2. In this picture, there does seems to be at most an extrinsic connection between aesthetic value, which we may conceive as a form of intrinsic value, and symbolic value, which, as defined, appears to be a form of “extrinsic value”. Symbolic value, in other words, does not correlate with the intrinsic value of the object, but with its usability or utility, understood in very general terms. (A book may be useful to me as a symbol of status.) This is of course a logical consequence of (1) differences in the intrinsic value of things tend to disappear, or to appear “distorted” when looked at through an empiricist lens.
  3. This approach fits well with the way economists typically analyze social phenomena. What gives things symbolic value is (roughly) the ability to provoke motivational responses. Thus, we must ascribe symbolic value to things that have no apparent “utility”, such as books or works of art, in order to explain the fact that people desire them and are willing to pay for having them. From an empiricist perspective, Tyler's move is the recognition of the fact that symbolic goods have some sort, maybe a distinctive sort, of utility. But I am not sure whether the distinctive sort of utility which symbolic value has is really captured by those examples in the quote. In this perspective, placing a book on a coffee table, or reading it count both as aspects of a book's utility. Since symbolic value is connected to utility, understood in this way, it is connected to every possible way of using the good in question. But there is clearly as sense in which we would intuitively regard the first as a deviant and the second as an appropriate, type of use.

In other passages, Tyler seems to be understand the nature symbolic value in a less reductionist fashion, and to recognize its intrinsic importance as a fundamental way of understanding human beings, a way of being irreducible to utilitarian values and explanations:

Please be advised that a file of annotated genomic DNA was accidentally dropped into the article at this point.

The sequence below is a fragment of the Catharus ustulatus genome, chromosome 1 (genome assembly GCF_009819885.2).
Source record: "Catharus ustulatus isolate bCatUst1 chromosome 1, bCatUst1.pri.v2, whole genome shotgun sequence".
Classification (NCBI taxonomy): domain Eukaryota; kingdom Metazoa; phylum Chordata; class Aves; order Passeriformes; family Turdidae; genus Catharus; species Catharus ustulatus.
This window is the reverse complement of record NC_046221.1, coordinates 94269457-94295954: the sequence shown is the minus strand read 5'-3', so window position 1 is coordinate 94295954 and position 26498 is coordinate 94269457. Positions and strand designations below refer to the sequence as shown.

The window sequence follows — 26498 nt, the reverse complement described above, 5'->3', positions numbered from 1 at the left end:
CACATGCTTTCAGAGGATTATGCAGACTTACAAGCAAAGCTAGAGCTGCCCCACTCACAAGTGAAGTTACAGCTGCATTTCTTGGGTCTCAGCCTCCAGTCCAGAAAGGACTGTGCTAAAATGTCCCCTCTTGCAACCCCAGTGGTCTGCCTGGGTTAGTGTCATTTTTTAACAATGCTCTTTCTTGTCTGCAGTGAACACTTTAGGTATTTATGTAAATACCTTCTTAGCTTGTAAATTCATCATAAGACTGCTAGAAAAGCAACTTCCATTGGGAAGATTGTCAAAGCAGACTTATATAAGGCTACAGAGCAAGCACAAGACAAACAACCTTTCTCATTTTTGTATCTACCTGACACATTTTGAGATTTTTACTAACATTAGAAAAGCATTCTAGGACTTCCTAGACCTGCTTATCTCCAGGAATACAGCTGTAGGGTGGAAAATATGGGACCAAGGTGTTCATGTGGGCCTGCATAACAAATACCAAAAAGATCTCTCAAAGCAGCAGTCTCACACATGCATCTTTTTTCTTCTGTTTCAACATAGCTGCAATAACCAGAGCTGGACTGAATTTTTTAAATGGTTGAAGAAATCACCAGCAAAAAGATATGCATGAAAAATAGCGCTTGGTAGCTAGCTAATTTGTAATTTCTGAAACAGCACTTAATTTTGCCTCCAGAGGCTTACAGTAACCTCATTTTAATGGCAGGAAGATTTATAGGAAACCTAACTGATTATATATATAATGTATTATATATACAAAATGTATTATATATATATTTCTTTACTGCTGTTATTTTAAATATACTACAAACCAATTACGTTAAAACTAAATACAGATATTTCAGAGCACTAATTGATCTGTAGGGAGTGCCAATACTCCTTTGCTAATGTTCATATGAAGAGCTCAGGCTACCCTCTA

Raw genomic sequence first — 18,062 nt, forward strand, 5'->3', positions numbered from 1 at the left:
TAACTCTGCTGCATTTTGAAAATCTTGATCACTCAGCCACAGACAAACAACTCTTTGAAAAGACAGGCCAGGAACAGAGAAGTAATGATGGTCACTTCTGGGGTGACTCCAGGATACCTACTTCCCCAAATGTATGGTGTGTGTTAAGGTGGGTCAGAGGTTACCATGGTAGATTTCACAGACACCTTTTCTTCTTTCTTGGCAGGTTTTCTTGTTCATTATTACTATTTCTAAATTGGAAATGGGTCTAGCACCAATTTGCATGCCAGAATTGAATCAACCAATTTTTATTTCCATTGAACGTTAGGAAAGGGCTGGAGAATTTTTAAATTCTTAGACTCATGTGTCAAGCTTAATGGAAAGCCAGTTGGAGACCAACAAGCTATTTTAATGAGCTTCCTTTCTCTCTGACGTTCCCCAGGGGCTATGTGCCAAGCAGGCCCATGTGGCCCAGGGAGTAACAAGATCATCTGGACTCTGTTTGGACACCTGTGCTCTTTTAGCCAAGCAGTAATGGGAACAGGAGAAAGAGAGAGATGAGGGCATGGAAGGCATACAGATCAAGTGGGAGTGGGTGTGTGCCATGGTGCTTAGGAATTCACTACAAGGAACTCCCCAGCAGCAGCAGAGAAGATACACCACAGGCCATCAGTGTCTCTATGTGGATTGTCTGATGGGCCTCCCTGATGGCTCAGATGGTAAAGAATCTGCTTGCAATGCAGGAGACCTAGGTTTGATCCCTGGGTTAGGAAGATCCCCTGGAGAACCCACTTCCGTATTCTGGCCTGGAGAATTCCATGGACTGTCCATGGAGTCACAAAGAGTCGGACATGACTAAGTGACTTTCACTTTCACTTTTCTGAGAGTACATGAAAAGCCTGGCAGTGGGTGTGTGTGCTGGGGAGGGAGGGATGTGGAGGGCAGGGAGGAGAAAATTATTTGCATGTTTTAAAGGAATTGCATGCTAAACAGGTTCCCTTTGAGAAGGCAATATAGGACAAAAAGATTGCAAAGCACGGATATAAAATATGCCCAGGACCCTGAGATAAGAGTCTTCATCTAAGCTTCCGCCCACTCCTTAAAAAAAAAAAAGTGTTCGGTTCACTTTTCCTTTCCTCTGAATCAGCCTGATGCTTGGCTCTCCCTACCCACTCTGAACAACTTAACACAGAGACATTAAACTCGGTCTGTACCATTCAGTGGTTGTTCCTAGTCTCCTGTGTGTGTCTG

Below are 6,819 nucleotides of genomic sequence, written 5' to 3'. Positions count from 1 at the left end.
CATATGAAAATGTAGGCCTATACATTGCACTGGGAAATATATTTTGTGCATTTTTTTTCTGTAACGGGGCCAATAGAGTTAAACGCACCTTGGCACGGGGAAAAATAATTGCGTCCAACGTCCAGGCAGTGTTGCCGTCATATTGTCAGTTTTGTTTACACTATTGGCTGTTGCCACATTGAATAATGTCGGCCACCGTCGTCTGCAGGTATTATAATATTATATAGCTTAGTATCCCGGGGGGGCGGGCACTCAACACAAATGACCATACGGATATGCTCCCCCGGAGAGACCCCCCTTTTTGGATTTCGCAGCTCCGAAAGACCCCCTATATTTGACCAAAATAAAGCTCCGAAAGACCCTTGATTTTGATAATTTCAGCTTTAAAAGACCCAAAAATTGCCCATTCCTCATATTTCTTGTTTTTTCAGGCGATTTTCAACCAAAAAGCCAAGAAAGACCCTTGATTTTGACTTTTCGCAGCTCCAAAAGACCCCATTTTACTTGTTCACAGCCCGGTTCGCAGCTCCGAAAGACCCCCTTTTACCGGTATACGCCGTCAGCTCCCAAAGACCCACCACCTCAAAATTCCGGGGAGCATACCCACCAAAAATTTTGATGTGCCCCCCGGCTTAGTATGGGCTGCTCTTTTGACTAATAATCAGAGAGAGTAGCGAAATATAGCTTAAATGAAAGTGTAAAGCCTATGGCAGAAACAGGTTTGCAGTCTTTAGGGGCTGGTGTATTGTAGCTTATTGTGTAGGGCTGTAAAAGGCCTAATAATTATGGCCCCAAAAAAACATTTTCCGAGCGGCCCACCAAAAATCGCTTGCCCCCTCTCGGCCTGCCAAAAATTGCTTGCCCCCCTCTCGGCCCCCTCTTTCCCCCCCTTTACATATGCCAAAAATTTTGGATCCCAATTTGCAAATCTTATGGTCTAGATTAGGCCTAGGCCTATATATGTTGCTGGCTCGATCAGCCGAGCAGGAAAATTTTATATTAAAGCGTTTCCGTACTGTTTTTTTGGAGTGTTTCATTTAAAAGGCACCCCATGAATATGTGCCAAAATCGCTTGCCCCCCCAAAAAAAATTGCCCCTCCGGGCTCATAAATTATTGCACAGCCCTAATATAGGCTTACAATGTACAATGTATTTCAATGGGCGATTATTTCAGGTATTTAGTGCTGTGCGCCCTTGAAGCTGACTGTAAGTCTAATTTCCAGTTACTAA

“Man is not just a thinking being, he is also an imagining being and a creating being. Man loves symbols.” (15)

“The best-known political theorists of the Anglo-American tradition – Hobbes, Locke, Hume, and Madison, to name a few -- are concerned primarily with the practical dimension of politics, rather than with the aesthetic or the imaginative. They ask how political order is possible, how property rights should be defined, and how the general welfare can be secured. [...] These theories have a Hobbesian slant, by focusing on how to protect individuals against “the perennial evils of human life – physical suffering, the destructions and mutilations of war, poverty and starvation, enslavement and humiliation. They do not start by asking how our capacities to imagine and manipulate symbols should shape political institutions.[...] I shift my focus to the aesthetic and symbolic dimensions. When I use the word aesthetic I refer to the arts, as they stimulate the imagination, show beauty, and entertain us. By the symbolic dimension, I refer to the demand for representations, images, and symbols, independent of their immediate practical benefits.” (16)
Notice the clause “independent of their immediate practical benefits” in the closing line: it does not fit that well with the idea that the symbolic value of a book may consist in its instrumental use in terms of augmenting social status, hence esteem, hence pleasure or satisfaction.
“Economists in particular are reluctant to admit the independent relevance of aesthetic matters, which they try to reduce to preferences. [...] I nonetheless seek to reclaim an emphasis on the aesthetic and the symbolic as starting points for liberal philosophy and indeed classical liberal philosophy, which favors a limited role for the state. I take beauty to be one of the strongest justifications for a free, open, diverse, and decentralized society. A free society not only allows individuals to pursue their own notions of beauty, but it arguably leads to an overall beauty, relative to the alternatives.” 18
Such quotes are really striking from a scholar trained in economics; and moreover, they seem to me to be in a certain tension with the “empiricist” approach towards values laid forward in the explication of symbolic value.

2. The book's main normative question:

Let us come back to the main interests of Tyler's books, as they emerge from the introduction. The object of the book, it seems to me, is not mainly that of giving an abstract characterization of symbolic value, or a good empirical description of the American Art Policy (§1), but the practical, normative, ethical, moral question “what should art policies be?” (§2). Hence it is clearly a book in political theory or political philosophy in its widest connotation.